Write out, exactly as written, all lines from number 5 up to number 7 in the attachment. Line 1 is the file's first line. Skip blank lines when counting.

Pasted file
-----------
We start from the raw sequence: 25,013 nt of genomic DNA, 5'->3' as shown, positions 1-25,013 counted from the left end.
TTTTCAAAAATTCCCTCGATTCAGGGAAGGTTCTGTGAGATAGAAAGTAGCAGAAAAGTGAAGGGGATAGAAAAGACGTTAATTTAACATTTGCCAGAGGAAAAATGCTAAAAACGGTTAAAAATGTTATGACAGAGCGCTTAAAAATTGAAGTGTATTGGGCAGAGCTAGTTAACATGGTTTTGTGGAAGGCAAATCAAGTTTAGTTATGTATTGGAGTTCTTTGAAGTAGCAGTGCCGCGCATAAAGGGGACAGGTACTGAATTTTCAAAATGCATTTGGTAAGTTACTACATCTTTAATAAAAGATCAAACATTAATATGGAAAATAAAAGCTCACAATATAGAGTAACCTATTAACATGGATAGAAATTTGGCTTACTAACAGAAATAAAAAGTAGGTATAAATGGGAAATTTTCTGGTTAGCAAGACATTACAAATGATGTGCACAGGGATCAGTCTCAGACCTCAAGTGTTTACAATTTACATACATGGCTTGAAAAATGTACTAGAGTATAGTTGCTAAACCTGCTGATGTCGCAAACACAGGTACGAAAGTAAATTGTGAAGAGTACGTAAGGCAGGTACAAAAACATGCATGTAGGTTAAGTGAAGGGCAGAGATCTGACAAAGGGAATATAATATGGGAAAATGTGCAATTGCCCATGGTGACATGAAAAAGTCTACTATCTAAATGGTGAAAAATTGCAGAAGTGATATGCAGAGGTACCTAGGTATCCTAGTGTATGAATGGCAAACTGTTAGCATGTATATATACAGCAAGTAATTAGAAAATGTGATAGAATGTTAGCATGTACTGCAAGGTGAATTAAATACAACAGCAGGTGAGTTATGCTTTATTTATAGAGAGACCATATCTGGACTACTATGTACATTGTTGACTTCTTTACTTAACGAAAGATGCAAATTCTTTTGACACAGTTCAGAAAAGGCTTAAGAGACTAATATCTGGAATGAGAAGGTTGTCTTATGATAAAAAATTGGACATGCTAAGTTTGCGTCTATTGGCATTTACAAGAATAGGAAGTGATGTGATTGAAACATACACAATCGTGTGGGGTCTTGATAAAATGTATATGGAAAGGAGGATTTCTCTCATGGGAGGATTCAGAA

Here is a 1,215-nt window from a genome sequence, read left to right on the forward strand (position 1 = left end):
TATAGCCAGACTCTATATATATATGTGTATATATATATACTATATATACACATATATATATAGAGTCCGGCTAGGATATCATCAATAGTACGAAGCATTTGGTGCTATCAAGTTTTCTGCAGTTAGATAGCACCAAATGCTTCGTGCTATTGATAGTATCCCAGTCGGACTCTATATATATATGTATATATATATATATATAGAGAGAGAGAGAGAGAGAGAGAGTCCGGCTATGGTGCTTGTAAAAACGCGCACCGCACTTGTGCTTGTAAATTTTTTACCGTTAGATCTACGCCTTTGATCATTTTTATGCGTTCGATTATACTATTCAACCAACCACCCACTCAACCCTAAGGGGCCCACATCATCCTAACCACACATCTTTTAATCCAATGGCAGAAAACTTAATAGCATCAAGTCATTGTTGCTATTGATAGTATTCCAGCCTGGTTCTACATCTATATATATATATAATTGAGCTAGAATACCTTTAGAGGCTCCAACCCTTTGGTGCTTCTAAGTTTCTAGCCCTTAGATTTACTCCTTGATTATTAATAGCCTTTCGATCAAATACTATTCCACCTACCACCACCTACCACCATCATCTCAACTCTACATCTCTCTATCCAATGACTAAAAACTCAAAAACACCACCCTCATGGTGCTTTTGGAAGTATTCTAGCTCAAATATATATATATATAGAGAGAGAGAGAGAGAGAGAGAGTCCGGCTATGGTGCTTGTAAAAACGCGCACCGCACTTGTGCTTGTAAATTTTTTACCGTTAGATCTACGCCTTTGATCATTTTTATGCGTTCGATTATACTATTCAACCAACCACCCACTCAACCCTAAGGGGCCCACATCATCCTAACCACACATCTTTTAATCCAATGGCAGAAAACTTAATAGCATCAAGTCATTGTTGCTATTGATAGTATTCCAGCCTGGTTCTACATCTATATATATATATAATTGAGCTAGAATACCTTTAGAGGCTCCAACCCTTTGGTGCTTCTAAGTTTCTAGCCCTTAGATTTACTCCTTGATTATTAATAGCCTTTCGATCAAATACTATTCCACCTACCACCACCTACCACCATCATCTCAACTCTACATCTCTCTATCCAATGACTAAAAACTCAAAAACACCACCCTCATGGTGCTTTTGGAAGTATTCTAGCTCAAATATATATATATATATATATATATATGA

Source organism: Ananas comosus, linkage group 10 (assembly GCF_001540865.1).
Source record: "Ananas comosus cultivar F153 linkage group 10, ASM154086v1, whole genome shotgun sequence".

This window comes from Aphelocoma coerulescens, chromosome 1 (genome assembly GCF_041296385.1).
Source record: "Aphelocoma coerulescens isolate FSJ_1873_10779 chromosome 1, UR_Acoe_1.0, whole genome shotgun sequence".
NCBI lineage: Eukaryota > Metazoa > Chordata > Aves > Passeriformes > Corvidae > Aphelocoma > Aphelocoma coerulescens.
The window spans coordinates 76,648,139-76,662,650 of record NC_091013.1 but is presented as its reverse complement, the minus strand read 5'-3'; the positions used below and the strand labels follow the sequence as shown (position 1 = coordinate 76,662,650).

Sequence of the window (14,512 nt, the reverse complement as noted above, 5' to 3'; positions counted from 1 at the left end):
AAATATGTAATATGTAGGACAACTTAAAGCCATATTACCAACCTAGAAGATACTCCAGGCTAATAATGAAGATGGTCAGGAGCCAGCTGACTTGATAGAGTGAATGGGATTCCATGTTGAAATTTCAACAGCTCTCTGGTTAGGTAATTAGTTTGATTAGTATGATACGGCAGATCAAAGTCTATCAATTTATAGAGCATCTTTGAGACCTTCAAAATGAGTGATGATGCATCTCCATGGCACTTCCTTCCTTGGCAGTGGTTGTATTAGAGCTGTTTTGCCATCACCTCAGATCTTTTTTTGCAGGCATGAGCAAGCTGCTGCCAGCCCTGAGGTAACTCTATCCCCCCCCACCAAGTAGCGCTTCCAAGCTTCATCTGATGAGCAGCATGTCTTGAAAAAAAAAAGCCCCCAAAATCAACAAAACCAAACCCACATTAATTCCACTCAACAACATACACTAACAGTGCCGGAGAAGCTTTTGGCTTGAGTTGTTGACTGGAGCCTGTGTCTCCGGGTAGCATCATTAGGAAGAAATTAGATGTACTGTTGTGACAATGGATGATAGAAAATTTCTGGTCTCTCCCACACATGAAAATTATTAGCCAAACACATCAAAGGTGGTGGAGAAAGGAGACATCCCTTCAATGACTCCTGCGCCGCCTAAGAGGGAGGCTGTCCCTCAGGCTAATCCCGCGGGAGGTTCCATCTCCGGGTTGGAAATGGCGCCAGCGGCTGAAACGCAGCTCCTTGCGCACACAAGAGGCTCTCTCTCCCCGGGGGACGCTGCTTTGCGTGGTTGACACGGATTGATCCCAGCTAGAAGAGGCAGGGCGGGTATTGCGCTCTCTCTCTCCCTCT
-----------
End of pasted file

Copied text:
Source organism: Ananas comosus, linkage group 10 (assembly GCF_001540865.1).
Source record: "Ananas comosus cultivar F153 linkage group 10, ASM154086v1, whole genome shotgun sequence".

This window comes from Aphelocoma coerulescens, chromosome 1 (genome assembly GCF_041296385.1).